Even in this relatively low-res photo, we successfully removed the patio lights (although not their shadows!), the leaf in the foreground of the lawn and the flower basket on the barbecue at the back, simply by dabbing the healing brush over the relevant objects.
You can see the software makes a pretty good stab at successfully replicating the grain of the decking where the lamps used to be, for example (click on photo for full-res version).
However, things start to fall apart when you attempt to remove larger objects, such as the flower pot in the foreground:
Which results in this rather untidy, Dali-esque shambles:
We had more luck when we attempted to remove the fingers that are intruding on the girl’s face on the bottom of this picture:
Elements’ first stab at removing the fingers, using a thick brush with the picture zoomed out at 100% resulted in a blurry mess. However, when we zoomed in and took a little more care to trace around the fingers carefully with a finer brush, the results were pretty impressive:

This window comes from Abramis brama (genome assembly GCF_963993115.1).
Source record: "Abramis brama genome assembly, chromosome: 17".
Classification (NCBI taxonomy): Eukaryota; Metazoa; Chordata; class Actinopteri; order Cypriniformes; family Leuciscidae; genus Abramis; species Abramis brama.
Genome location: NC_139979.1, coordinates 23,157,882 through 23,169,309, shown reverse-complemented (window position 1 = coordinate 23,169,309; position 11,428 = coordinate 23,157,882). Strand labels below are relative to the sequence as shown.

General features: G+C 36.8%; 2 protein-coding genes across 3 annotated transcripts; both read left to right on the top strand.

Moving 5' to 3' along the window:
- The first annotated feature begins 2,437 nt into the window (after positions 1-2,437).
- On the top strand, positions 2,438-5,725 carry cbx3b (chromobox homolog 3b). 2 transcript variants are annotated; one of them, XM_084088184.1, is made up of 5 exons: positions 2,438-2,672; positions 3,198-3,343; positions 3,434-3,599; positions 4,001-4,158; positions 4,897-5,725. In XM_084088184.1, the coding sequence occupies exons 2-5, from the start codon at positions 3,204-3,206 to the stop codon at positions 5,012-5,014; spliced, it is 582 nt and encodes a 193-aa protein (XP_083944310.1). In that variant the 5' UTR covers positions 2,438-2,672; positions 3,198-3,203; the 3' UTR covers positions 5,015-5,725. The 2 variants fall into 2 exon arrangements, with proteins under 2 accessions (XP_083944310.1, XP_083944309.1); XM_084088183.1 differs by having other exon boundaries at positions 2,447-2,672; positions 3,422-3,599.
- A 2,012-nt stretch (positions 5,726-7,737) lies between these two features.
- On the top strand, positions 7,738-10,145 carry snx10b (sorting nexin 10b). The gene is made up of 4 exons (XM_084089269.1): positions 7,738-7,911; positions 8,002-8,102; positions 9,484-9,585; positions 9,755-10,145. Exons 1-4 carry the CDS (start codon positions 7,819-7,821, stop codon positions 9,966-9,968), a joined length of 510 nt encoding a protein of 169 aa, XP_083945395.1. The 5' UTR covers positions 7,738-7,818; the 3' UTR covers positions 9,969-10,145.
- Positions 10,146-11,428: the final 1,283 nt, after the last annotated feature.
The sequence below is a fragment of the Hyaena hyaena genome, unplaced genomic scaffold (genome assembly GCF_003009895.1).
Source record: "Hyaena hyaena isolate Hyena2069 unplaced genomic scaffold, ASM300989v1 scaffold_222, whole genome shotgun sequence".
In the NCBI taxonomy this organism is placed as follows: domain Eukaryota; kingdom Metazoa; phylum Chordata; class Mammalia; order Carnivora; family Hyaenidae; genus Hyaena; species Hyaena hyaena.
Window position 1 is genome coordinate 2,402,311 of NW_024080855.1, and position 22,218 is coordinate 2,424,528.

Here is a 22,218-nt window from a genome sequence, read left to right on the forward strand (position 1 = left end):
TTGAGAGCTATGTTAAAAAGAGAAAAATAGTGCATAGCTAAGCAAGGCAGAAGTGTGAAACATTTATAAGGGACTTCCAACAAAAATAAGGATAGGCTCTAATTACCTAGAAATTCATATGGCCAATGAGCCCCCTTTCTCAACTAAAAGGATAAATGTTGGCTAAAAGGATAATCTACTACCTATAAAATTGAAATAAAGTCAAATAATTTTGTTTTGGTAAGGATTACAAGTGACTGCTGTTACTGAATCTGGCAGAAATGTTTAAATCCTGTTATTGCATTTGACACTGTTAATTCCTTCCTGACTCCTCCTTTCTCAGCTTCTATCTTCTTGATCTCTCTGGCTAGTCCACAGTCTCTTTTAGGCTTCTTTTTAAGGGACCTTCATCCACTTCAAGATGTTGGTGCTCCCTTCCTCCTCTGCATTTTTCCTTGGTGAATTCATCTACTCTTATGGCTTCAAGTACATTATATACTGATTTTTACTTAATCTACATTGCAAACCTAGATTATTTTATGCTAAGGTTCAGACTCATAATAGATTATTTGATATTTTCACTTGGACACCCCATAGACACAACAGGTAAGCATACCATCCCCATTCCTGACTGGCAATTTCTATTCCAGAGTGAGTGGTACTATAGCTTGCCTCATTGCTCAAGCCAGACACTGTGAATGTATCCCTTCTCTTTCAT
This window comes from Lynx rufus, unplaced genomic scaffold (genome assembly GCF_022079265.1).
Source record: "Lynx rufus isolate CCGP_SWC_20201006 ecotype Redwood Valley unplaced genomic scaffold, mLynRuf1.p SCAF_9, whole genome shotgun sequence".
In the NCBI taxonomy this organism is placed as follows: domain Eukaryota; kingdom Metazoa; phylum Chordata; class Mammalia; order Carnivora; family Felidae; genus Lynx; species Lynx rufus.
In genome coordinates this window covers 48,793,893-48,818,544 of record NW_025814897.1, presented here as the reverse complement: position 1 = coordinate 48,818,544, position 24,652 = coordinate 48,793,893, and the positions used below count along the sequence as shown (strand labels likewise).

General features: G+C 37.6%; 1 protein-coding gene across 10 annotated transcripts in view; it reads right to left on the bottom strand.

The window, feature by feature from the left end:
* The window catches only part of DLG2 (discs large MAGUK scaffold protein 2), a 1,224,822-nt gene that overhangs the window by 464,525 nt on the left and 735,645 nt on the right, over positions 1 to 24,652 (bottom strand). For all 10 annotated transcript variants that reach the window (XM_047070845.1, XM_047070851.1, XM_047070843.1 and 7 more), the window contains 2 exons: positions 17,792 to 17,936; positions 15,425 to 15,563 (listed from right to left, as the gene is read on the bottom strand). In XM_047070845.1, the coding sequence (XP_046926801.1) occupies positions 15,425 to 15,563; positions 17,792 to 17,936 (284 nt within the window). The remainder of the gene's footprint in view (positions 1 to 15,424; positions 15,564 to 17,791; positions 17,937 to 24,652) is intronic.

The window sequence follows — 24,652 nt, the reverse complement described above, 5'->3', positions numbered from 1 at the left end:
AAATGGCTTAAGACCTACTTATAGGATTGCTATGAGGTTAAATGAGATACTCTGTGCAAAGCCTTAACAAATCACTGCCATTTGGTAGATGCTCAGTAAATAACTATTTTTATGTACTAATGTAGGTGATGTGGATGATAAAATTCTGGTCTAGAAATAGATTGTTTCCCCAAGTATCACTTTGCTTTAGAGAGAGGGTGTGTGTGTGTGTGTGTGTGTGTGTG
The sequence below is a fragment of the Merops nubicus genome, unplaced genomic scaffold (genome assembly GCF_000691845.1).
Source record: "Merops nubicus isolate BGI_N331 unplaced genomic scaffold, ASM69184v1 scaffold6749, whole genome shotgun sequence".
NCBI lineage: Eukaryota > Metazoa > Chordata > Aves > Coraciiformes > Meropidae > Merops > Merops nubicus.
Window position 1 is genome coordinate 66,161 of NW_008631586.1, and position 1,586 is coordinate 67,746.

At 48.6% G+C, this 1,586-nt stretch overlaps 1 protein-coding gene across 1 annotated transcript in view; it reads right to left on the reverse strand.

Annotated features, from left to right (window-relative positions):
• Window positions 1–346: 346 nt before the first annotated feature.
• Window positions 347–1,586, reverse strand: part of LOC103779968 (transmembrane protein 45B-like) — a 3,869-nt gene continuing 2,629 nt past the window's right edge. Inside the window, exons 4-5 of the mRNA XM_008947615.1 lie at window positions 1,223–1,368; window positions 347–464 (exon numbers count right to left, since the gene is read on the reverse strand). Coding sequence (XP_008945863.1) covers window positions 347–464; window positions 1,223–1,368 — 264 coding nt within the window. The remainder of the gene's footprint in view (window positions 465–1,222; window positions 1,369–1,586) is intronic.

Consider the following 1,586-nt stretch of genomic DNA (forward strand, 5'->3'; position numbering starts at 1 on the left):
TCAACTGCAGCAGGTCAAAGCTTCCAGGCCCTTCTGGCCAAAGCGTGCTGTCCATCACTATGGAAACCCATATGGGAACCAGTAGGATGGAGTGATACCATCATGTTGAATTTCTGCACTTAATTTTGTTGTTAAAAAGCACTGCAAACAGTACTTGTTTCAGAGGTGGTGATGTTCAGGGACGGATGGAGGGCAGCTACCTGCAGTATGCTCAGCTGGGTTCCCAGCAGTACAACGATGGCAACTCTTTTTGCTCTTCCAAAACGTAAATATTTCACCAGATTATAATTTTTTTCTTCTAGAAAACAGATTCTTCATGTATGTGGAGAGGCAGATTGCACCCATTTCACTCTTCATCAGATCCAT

You could argue that the results are no more impressive than anything you could achieve with careful use of the clone tool, but with content-aware fill you don’t have to bother with manually selecting the target area or ensuring the shadows/highlights are perfectly blended. The software does it for you, making relatively simple edits such as this the work of seconds rather than minutes.
Content-aware fill is far from perfect, though, especially on complex backgrounds. Take the chap on the park bench of the background of this shot, for instance, where the software has to deal with areas of high contrast, as well as several different texture, such as the park bench, the bushes and the grass beneath his legs: